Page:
Triplex-forming oligonucleotides (TFOs) are DNA-binding molecules, which offer the potential to selectively modulate gene expression. However, the biological activity of TFOs as potential antigene compounds has been limited by cellular uptake. Here, we investigate the effect of cell-penetrating peptides on the biological activity of TFOs as measured in an assay for gene-targeted mutagenesis. Using the transport peptide derived from the third helix of the homeodomain of antennapedia (Antp), we tested TFO-peptide conjugates compared with unmodified TFOs. TFOs covalently linked to Antp resulted in a 20-fold increase in mutation frequency when compared with 'naked' oligonucleotides. There was no increase above background in mutation frequency when Antp by itself was added to the cells or when Antp was linked to mixed or scrambled sequence control oligonucleotides. In addition, the TFO-peptide conjugates increased the mutation frequency of the target gene, and not the control gene, in a dose-responsive manner. Confocal microscopy using labeled oligonucleotides indicated increased cellular uptake of TFOs when linked to Antp, consistent with the gene-targeting data. These results suggest that peptide conjugation may enhance intranuclear delivery of reagents designed to bind to chromosomal DNA.

  11. Effects of different target sites on antisense RNA-mediated regulation of gene expression.

    PubMed

    Park, Hongmarn; Yoon, Yeongseong; Suk, Shinae; Lee, Ji Young; Lee, Younghoon

    2014-11-01

    Antisense RNA is a type of noncoding RNA (ncRNA) that binds to complementary mRNA sequences and induces gene repression by inhibiting translation or degrading mRNA. Recently, several small ncRNAs (sRNAs) have been identified in Escherichia coli that act as antisense RNA mainly via base pairing with mRNA. The base pairing predominantly leads to gene repression, and in some cases, gene activation. In the current study, we examined how the location of target sites affects sRNA-mediated gene regulation. An efficient antisense RNA expression system was developed, and the effects of antisense RNAs on various target sites in a model mRNA were examined. The target sites of antisense RNAs suppressing gene expression were identified, not only in the translation initiation region (TIR) of mRNA, but also at the junction between the coding region and 3' untranslated region. Surprisingly, an antisense RNA recognizing the upstream region of TIR enhanced gene expression through increasing mRNA stability.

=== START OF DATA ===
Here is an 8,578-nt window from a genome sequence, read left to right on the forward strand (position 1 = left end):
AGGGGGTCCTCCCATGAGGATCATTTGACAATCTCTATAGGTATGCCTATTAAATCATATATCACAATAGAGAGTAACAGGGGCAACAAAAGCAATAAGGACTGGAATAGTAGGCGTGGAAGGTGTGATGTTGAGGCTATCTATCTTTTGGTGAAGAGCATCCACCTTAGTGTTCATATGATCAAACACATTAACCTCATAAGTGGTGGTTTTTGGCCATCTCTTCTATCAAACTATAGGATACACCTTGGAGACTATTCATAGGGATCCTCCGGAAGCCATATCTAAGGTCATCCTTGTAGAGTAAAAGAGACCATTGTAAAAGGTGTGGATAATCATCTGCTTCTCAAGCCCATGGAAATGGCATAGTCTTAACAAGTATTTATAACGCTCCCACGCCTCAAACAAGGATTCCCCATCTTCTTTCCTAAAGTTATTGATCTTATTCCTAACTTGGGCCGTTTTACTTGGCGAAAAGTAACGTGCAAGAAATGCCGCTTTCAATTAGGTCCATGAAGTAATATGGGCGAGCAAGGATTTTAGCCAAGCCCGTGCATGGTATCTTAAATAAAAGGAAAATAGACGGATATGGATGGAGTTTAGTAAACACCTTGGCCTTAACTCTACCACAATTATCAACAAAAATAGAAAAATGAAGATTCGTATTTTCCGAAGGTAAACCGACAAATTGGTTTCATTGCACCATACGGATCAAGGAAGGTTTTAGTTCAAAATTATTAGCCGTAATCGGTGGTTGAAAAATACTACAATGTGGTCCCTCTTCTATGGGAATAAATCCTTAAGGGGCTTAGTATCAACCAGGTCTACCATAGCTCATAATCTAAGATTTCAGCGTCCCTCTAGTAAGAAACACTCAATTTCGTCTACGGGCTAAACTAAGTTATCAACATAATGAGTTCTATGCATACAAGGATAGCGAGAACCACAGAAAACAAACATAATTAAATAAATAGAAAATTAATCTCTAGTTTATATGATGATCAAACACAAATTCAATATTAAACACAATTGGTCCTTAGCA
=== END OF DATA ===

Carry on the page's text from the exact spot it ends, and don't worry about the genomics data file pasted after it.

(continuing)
12. Conserved miR164-targeted NAC genes negatively regulate drought resistance in rice.

    PubMed

    Fang, Yujie; Xie, Kabin; Xiong, Lizhong

    2014-05-01

    MicroRNAs constitute a large group of endogenous small RNAs of ~22 nt that emerge as vital regulators, mainly by targeting mRNAs for post-transcriptional repression. Previous studies have revealed that the miR164 family in Arabidopsis is comprised of three members which guide the cleavage of the mRNAs of five NAC genes to modulate developmental processes. However, the functions of the miR164-targeted NAC genes in crops are poorly deciphered. In this study, the conserved features of six miR164-targeted NAC genes (OMTN1-OMTN6) in rice are described, and evidence is provided that four of them confer a negative regulatory role in drought resistance. OMTN proteins have the characteristics of typical NAC transcriptional factors. The miR164 recognition sites of the OMTN genes are highly conserved in rice germplasms. Deletion of the recognition sites impaired the transactivation activity, indicating that the conserved recognition sites play a crucial role in maintaining the function of the OMTN proteins. The OMTN genes were responsive to abiotic stresses, and showed diverse spatio-temporal expression patterns in rice. Overexpression of OMTN2, OMTN3, OMTN4, and OMTN6 in rice led to negative effects on drought resistance at the reproductive stage. The expression of numerous genes related to stress response, development, and metabolism was altered in OMTN2-, OMTN3-, OMTN4-, and OMTN6-overexpressing plants. Most of the up-regulated genes in the OMTN-overexpressing plants were down-regulated by drought stress. The results suggest that the conserved miR164-targeted NAC genes may be negative regulators of drought tolerance in rice, in addition to their reported roles in development.

  13. Targeted Gene Capture by Hybridization to Illuminate Ecosystem Functioning.

    PubMed

    Ribière, Céline; Beugnot, Réjane; Parisot, Nicolas; Gasc, Cyrielle; Defois, Clémence; Denonfoux, Jérémie; Boucher, Delphine; Peyretaillade, Eric; Peyret, Pierre

    2016-01-01